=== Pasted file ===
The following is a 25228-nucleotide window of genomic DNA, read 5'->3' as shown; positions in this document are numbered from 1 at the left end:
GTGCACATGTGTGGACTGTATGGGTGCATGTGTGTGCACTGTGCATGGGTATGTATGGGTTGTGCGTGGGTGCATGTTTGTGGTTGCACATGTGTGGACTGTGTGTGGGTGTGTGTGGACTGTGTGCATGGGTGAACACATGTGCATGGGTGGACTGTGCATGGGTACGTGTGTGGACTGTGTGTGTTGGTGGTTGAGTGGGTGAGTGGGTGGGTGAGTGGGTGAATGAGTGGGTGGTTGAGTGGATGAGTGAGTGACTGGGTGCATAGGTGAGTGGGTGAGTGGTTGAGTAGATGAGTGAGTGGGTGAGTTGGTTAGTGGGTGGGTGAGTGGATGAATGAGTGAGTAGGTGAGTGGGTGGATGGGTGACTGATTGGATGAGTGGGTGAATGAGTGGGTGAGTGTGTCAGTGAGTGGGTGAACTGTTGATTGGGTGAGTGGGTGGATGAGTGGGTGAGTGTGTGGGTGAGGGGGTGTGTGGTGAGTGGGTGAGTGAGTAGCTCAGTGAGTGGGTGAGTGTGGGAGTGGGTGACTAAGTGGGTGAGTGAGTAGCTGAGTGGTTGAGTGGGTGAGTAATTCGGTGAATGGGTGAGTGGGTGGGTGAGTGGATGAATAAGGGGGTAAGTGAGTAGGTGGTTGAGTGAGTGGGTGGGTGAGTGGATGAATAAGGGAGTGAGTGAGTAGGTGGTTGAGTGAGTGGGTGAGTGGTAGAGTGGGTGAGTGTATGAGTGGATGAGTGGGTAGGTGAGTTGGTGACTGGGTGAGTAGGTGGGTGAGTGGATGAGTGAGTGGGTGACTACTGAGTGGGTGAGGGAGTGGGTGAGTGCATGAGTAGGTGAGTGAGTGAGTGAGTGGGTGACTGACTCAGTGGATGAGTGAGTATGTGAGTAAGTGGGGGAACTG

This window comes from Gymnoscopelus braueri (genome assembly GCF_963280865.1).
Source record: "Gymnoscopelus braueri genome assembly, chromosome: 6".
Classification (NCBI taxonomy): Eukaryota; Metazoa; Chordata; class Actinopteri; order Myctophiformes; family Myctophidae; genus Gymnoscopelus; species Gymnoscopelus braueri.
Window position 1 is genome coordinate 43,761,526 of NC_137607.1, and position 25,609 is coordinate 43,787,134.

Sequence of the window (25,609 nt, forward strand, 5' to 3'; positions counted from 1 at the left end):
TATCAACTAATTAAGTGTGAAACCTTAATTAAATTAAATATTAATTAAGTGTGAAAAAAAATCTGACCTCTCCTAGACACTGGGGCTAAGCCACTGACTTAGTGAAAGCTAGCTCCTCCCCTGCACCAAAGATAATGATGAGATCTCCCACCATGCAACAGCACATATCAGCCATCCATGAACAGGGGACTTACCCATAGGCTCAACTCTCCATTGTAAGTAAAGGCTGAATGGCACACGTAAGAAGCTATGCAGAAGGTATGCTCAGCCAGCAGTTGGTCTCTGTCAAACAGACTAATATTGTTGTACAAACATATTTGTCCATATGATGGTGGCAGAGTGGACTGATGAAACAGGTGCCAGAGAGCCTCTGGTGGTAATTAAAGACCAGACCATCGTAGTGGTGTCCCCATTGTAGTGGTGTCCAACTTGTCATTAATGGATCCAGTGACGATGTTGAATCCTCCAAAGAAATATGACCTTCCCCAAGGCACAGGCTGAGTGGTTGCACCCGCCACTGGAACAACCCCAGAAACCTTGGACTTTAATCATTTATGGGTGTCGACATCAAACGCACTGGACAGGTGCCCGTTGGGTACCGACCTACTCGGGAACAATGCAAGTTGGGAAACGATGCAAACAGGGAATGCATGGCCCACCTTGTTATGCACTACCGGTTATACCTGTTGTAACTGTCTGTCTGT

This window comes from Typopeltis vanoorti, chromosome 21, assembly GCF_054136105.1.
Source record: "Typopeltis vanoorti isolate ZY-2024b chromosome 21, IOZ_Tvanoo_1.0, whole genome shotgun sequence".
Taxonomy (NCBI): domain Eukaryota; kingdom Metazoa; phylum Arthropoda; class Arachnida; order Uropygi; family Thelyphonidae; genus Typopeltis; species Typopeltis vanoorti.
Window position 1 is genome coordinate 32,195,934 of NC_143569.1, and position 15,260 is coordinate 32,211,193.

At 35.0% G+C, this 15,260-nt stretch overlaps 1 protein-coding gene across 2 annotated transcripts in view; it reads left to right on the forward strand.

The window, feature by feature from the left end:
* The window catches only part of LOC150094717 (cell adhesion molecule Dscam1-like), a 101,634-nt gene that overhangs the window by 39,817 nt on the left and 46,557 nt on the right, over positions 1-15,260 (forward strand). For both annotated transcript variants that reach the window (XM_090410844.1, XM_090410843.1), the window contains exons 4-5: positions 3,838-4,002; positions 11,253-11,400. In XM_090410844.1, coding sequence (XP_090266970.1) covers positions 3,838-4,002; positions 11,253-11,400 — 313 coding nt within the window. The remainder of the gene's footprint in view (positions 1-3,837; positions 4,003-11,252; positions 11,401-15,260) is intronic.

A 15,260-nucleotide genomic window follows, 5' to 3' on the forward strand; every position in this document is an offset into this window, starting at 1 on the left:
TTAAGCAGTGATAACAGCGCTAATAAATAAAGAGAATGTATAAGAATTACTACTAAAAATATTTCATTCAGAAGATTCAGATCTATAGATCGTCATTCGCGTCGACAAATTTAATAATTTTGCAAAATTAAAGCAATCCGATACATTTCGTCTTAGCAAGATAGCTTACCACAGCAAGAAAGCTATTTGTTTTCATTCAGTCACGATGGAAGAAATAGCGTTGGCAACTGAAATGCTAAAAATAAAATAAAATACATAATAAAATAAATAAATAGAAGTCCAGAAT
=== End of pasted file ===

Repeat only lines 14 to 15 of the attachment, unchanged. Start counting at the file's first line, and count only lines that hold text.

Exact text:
The window, feature by feature from the left end:
* The window catches only part of LOC150094717 (cell adhesion molecule Dscam1-like), a 101,634-nt gene that overhangs the window by 39,817 nt on the left and 46,557 nt on the right, over positions 1-15,260 (forward strand). For both annotated transcript variants that reach the window (XM_090410844.1, XM_090410843.1), the window contains exons 4-5: positions 3,838-4,002; positions 11,253-11,400. In XM_090410844.1, coding sequence (XP_090266970.1) covers positions 3,838-4,002; positions 11,253-11,400 — 313 coding nt within the window. The remainder of the gene's footprint in view (positions 1-3,837; positions 4,003-11,252; positions 11,401-15,260) is intronic.